We were invited to snack along the rows of tomatoes, and I confess that once I'd popped a cherry tomato or two, I simply couldn't stop. I must have eaten around 100 tomatoes of various sizes, shapes and colour on the day.

Collage of the Thompson and Morgan garden at Jimmy's Farm
Main picture and bottom right: general views of the T&M garden at Jimmy's Farm
Top right to bottom: Phlox 'Popstars' mixed, Alstromeria experimental, and Basil 'Crimson King'
Bottom left to right: Rudbeckia 'Caramel' mixed, Nemesia experimental, and Petunia 'Night Sky'

Our assessment duties over, we were invited to Jimmy's Farm for a spot of lunch and to have a look at T&M's new garden there. Unfortunately the day's fine weather turned to rain soon after we arrived, so that part of the visit was cut short. Luckily, I was there a couple of weeks ago for a bloggers' get together, so here's a few photos of what caught my eye from a sunnier time. Click to enlarge for a better view.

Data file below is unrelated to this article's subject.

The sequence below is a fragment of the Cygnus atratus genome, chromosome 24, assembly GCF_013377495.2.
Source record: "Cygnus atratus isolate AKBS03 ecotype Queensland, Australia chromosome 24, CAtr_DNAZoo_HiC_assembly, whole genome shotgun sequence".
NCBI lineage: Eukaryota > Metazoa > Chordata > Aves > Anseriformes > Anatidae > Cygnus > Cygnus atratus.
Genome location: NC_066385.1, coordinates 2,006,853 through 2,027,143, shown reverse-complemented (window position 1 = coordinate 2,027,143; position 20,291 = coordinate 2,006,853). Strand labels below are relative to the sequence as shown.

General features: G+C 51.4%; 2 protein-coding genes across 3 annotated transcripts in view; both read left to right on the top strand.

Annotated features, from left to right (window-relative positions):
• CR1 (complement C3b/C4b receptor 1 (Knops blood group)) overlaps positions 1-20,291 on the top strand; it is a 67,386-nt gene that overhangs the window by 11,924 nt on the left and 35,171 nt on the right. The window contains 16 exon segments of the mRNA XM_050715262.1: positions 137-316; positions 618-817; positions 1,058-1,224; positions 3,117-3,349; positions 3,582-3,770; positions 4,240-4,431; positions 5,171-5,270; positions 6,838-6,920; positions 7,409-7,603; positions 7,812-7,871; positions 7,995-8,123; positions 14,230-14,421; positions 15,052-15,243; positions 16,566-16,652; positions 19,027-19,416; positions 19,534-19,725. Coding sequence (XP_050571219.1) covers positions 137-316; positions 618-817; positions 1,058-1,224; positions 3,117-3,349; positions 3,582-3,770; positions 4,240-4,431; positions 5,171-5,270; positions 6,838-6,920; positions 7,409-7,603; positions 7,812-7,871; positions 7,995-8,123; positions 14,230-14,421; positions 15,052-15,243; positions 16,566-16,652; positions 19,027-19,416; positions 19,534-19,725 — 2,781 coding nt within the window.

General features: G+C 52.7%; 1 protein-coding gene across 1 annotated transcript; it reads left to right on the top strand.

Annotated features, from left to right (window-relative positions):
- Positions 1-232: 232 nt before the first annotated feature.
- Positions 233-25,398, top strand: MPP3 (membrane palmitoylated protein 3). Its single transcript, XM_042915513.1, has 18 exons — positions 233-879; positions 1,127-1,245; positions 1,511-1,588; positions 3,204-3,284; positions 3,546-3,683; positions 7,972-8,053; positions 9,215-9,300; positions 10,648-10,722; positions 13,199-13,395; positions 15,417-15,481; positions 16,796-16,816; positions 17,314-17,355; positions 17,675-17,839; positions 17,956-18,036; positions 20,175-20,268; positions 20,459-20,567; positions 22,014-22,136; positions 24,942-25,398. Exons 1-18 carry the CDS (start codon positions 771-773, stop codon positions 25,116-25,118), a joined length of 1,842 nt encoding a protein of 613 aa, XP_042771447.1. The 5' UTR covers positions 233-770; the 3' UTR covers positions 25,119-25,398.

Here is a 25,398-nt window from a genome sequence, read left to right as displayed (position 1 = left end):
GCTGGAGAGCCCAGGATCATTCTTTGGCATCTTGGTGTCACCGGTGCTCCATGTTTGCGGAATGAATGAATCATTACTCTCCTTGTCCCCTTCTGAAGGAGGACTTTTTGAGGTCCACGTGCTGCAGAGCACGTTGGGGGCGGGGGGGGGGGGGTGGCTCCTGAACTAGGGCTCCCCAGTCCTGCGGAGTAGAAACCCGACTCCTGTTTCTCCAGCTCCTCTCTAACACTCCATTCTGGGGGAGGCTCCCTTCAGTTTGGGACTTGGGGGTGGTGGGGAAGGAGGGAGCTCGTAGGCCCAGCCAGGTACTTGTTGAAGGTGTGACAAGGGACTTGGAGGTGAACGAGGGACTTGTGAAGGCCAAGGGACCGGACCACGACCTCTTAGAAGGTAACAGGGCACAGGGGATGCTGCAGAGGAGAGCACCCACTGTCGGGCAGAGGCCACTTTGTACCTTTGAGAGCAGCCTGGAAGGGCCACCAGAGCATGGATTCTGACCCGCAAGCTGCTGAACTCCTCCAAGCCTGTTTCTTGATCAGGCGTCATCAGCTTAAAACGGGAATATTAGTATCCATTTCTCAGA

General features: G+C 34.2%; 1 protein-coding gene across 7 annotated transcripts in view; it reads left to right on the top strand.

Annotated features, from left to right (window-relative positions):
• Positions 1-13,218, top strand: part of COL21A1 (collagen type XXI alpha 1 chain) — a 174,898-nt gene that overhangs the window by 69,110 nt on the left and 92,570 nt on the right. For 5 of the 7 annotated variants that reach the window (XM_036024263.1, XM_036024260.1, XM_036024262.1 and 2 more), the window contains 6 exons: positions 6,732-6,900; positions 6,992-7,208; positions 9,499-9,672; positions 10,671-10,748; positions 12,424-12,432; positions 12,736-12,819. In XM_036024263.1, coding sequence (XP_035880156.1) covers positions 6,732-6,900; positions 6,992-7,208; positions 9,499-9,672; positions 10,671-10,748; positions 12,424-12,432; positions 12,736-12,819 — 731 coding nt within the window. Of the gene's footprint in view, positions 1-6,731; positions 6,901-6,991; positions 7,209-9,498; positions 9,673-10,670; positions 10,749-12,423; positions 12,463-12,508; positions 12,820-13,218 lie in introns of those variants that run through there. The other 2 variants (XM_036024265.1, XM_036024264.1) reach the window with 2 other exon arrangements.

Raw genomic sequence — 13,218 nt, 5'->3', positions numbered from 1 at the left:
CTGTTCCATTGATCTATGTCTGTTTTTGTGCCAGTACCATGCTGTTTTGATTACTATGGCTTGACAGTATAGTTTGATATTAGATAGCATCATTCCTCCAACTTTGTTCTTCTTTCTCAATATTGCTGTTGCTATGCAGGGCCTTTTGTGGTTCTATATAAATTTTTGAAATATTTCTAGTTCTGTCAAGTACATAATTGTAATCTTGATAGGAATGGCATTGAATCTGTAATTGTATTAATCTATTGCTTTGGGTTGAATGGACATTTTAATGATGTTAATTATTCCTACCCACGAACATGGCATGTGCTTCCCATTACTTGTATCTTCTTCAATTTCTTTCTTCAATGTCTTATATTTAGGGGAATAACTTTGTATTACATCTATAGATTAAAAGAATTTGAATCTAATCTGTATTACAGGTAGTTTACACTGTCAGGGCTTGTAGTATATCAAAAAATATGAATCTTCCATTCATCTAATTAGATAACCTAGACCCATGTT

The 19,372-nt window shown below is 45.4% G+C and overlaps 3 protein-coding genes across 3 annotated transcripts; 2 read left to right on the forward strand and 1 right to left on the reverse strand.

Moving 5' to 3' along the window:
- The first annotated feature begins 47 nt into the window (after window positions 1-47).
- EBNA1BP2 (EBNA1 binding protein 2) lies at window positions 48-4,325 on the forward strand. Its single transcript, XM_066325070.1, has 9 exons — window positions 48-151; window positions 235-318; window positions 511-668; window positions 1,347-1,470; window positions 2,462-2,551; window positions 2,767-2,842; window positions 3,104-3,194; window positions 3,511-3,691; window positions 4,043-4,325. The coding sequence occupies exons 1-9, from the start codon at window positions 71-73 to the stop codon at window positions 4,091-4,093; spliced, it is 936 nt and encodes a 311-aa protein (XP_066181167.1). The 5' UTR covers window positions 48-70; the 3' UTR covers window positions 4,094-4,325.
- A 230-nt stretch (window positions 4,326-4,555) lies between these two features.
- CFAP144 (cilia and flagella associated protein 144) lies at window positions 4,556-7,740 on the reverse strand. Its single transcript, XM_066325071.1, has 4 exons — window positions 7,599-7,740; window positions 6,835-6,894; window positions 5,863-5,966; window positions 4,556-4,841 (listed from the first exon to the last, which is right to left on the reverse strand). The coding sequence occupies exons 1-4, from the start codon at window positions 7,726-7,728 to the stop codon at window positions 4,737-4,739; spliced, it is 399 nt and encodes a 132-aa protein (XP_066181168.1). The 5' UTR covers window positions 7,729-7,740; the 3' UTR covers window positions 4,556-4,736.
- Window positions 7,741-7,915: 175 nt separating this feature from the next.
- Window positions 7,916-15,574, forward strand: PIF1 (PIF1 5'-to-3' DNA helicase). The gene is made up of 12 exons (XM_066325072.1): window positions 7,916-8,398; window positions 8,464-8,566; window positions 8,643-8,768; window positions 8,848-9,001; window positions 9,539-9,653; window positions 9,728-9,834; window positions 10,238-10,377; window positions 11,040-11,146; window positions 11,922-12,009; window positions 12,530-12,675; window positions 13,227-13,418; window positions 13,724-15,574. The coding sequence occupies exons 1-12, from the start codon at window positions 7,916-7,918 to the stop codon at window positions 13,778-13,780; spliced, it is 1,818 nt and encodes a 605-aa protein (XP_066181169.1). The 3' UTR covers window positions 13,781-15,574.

Several of the other attendees have blogged about their visit already, so I'll leave the story of that day in their capable hands:

Let me know if I've left anyone out. My thanks to everyone at T&M for 2 fun-filled and educational days.

Wednesday, 26 August 2015

The Art of Swimming *

Direction pointer to King's Cross Pool Club

Take a wander around the rapidly changing King's Cross area and you can't help but notice this intriguing sign in several places.

Outside the King's Cross Pool Club

Further on, a fence and a planted mound obscure the view towards the newly minted apartment and office blocks.

The doorway to the viewing platform

A doorway invites you in, so you climb the stairs...

View from the viewing platform towards the pool

... and the mound's purpose is revealed.

View of the changing rooms

My place was booked, so after checking-in I was pointed in the direction of the red and white cabins to make my preparations...

A view from the changing cabin

... and ponder the view.

King's Cross Pond Club's noticeboard

Then I noted the temperature and...

Ready to take the plunge

... ignored the Frenchman still shivering on the side, and plunged straight in.

For a while I had the entire pond to myself.

King's Cross Pond Club swimmers

King's Cross Pond is the UK's first natural swimming pond and the latest in a series of art installations in the Lewis Cubitt Park area of the shiny new King's Cross development. The design uses plants to filter the water, so no chlorine or other chemicals are added for cleaning.